The search for priceless treasures stolen in Dresden continues

The search for priceless treasures stolen in Dresden continues
One of the treasures stolen from the Green Vault in Dresden. Courtesy Staatliche Kunstsammlungen.

Just over a day into the hunt for a trove of treasures stolen from the Grünes Gewölbe (Green Vault) in Dresden and it seems that police have still not found the individuals responsible for one of the biggest heists in history.

More than 100 items were taken by the thieves after they broke into display cases in the Green Vault at Dresden’s Royal Palace, which houses one of Europe’s largest collections of such treasures. CCTV video footage (seen below via The Guardian) released earlier today by Saxony police show one of two suspects smashing at the case’s protective doors with an ax in the early morning hours of November 25th. The items taken, including a number of jewelry works that date back to the 18th century, are priceless and, if not recovered, would be a significant cultural loss. Police have created a task force to recover the stolen jewels.

A major concern, according to Nicholas O’Donnell, a Boston-based lawyer who specializes in art litigation and restitution, is that the works that have been taken will be destroyed. Similar concerns have shrouded the recent disappearance of Maurizio Cattelan’s America, the well-known golden loo that was stolen in September. If destroyed, the thieves would be able to dispose of the jewels without raising red flags as quickly. They might be able sell the jewels if broken down while, in turn, destroying one-of-a-kind items. The heist, for O’Donnell, is reminiscent of the 1990 Isabella Stewart Gardner heist, which saw 13 paintings stolen by two men who posed as police officers. Unfortunately, those works have not yet been recovered, but police on the Dresden case and spectators around the world hold their breath in the hopes that those responsible for the Green Vault theft will come to justice and the stolen treasures will be returned.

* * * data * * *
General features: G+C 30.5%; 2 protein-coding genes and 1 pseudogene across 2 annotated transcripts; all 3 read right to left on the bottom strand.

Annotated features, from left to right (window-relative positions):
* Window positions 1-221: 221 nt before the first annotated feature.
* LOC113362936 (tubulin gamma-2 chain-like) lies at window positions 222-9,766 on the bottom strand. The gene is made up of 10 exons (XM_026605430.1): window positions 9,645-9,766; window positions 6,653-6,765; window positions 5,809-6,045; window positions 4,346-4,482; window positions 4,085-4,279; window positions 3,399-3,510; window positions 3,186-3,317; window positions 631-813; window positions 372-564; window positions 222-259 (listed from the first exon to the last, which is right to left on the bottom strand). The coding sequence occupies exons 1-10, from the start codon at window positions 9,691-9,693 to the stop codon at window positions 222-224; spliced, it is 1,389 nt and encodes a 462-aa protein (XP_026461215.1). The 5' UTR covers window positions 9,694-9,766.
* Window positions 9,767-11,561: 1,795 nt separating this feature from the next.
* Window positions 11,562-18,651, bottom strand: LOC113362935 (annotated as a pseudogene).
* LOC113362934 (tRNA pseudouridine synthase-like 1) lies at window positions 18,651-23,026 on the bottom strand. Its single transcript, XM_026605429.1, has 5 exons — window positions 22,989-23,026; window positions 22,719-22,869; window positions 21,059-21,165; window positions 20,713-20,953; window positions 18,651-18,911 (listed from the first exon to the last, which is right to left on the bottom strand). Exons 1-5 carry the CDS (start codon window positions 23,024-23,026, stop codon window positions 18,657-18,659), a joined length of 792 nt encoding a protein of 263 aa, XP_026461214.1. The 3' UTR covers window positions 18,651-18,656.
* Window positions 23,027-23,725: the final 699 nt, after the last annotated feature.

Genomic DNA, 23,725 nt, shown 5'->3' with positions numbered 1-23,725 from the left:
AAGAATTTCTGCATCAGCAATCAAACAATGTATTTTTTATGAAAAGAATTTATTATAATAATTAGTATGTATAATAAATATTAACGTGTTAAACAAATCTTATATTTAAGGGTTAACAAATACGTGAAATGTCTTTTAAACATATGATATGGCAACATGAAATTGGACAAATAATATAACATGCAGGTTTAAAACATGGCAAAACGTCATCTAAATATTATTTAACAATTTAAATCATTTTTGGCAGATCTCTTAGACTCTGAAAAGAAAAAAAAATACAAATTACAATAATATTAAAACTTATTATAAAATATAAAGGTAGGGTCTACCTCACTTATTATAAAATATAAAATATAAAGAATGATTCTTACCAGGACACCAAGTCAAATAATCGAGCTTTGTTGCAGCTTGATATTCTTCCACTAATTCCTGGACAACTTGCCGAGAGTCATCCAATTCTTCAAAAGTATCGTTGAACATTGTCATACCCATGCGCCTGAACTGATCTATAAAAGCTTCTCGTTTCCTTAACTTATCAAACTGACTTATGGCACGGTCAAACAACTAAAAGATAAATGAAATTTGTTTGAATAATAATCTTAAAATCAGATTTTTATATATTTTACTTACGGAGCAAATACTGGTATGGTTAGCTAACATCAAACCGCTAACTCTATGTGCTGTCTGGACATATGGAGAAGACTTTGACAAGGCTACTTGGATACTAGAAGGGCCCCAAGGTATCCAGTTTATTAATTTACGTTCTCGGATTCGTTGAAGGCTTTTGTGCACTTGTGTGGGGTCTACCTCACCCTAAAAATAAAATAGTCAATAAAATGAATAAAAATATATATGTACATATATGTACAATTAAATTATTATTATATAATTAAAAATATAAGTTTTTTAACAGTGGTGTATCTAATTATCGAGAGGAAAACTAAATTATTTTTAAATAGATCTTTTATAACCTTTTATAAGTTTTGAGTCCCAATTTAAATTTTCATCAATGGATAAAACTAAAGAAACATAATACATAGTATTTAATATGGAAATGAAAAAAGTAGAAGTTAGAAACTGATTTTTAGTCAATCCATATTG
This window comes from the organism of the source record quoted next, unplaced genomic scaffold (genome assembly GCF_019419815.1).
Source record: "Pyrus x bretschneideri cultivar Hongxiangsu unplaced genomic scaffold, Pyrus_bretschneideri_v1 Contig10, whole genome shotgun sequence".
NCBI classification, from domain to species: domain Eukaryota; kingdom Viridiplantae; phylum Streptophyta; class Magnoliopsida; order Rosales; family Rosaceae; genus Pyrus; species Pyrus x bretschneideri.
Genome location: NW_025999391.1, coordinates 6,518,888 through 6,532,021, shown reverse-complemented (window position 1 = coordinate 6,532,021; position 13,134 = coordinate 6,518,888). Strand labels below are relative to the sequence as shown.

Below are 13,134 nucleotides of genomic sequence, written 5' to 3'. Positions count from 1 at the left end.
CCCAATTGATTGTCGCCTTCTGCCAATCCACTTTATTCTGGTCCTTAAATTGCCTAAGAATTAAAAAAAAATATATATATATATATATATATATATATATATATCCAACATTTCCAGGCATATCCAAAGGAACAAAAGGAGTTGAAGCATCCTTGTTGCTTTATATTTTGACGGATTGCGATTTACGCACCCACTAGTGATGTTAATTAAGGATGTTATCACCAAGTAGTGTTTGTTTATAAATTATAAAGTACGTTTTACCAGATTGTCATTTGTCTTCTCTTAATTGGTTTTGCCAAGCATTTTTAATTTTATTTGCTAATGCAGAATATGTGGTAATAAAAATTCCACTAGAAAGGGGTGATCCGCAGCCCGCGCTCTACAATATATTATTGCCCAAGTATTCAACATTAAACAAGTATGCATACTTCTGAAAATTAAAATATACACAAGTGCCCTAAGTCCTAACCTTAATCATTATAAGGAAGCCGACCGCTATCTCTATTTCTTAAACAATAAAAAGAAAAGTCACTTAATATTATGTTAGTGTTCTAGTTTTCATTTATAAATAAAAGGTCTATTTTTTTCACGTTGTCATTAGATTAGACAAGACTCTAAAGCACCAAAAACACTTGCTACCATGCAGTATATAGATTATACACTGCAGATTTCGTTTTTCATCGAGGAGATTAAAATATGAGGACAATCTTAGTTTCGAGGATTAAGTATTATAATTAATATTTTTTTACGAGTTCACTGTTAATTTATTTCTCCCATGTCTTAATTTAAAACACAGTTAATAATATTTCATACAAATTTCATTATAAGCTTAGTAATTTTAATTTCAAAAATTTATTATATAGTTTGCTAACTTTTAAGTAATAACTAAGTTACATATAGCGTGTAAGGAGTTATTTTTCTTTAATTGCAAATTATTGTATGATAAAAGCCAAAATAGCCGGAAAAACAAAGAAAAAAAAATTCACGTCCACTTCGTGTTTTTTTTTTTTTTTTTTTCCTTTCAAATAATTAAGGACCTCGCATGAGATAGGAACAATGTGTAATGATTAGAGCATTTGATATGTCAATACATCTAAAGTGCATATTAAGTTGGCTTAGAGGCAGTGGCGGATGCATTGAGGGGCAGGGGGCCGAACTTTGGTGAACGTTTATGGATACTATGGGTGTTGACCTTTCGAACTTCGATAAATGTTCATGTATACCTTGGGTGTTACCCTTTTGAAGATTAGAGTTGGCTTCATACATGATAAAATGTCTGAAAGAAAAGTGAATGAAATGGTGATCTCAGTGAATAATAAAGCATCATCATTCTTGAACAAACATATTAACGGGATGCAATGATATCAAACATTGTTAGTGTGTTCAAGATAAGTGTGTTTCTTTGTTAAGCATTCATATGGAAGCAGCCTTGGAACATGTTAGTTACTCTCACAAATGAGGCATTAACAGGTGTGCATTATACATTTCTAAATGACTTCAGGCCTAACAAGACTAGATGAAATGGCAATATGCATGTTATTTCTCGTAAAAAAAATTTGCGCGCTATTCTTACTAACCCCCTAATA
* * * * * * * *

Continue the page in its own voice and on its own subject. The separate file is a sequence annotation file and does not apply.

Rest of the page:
Courtesy Staatliche Kunstsammlungen.

The large majority of the stolen articles were produced during the 18th century under the rule of Frederick Augustus III, who would eventually be known as Frederick Augustus I, the first king of Saxony. Court jewelers, including Jean Jacques Pallard and Christian August Globig, made the works that were taken. Among the missing items is a diamond encrusted sword and scabbard from 1719 that was modified over the years, according to the Staatliche Kunstsammlungen Dresden, and worked on by Pallard in 1749. A number of broaches were taken including a large breast bow that was commissioned by Elector Friedrich August III for his wife, Amalie Auguste, in 1782. More than 600 diamonds weighing in at a total of 614 carats were used in the production of the broach. A necklace of 177 pearls that dated back to the 1720s and 1730s were taken by the thieves. A 1740s White Eagle diamond and ruby breast star, Order of the White Eagle pendant, a diamond hat clasp and epaulette (the later two were made to match the sword and scabbard) were also included in the heist.

According to O’Donnell, spreading the word as quickly as possible and getting auctions houses, galleries, and buyers up to speed on the case will help the investigation along and hopefully bring the works back to their Dresden home. Saxony police have asked that anyone with any information that might be pertinent to the case be reported to the Dresden Police Department.